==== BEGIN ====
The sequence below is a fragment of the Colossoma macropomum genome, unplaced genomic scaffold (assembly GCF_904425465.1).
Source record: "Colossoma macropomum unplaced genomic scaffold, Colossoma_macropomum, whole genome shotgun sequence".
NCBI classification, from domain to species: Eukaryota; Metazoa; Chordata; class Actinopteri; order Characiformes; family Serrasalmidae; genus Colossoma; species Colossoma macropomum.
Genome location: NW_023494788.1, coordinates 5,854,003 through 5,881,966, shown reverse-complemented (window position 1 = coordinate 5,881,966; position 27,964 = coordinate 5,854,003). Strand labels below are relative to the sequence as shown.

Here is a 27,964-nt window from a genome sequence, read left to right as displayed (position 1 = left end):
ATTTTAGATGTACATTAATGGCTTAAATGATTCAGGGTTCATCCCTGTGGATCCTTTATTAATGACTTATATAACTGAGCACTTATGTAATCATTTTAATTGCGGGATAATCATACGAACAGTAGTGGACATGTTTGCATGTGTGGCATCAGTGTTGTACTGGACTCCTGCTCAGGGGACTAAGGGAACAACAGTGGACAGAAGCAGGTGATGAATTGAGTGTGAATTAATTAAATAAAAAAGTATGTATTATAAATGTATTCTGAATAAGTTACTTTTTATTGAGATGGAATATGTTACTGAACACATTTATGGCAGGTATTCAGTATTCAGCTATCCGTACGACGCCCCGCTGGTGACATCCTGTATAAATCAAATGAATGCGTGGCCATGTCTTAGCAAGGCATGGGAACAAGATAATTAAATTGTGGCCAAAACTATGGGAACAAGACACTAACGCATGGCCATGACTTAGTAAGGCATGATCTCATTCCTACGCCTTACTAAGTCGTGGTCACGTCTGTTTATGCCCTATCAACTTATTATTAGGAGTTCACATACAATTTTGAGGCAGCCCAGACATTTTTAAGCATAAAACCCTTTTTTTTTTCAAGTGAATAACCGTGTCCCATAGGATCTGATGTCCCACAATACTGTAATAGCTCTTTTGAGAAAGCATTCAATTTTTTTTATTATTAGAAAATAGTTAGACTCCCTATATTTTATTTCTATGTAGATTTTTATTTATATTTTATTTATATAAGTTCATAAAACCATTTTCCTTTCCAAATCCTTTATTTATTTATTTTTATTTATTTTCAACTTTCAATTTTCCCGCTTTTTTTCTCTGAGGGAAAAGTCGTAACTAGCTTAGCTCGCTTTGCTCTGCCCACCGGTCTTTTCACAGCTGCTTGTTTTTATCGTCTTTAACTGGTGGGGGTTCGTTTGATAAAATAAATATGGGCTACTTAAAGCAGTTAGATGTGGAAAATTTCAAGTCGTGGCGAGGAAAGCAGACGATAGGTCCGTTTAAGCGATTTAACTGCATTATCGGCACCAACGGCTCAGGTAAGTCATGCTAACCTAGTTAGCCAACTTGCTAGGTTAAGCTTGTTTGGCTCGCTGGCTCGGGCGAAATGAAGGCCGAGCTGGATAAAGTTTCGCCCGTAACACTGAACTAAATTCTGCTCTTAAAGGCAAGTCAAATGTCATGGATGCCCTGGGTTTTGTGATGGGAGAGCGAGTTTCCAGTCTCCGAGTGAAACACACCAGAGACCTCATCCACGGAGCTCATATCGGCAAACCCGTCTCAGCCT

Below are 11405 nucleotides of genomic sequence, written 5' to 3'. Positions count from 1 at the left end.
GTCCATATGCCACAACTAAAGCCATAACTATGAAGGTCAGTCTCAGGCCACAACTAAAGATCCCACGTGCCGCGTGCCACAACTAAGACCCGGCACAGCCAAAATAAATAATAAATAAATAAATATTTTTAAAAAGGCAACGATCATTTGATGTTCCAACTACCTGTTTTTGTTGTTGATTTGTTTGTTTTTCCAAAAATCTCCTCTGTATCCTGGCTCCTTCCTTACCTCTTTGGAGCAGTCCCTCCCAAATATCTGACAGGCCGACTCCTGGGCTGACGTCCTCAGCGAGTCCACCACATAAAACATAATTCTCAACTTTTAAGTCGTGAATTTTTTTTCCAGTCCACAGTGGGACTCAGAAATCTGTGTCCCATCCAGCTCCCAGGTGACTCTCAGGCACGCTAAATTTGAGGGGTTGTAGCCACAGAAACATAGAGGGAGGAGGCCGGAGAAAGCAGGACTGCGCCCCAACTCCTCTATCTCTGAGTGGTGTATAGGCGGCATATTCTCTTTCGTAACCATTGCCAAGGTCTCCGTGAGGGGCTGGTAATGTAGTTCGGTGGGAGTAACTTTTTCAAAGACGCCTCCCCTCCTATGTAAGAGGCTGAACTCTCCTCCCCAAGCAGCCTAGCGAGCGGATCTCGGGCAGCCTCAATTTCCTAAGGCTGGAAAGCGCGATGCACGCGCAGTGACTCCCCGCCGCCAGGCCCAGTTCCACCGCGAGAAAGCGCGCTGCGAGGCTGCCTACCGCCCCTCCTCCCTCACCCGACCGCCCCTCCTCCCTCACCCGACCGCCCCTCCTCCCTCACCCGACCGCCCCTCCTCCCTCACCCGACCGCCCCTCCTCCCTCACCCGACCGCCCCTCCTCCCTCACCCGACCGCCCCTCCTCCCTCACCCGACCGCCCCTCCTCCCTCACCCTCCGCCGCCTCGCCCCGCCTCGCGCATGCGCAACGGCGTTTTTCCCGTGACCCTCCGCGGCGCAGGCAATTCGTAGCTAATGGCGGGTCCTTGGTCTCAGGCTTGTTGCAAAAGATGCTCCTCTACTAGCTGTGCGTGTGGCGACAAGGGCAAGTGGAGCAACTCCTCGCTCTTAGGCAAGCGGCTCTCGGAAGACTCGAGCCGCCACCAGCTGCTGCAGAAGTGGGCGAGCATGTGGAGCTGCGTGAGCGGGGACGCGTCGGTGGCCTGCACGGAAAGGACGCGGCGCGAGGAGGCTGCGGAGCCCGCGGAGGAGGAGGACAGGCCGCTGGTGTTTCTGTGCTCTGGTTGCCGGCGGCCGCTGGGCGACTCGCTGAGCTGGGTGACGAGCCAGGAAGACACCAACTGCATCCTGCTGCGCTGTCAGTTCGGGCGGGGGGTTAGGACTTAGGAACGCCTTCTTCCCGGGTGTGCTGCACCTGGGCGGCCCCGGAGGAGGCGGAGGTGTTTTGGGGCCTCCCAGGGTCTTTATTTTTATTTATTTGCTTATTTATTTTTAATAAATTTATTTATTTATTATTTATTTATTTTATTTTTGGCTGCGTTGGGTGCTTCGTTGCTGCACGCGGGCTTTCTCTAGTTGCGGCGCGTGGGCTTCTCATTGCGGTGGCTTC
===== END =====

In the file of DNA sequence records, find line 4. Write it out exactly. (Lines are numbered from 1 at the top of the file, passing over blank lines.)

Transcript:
Genome location: NW_023494788.1, coordinates 5,854,003 through 5,881,966, shown reverse-complemented (window position 1 = coordinate 5,881,966; position 27,964 = coordinate 5,854,003). Strand labels below are relative to the sequence as shown.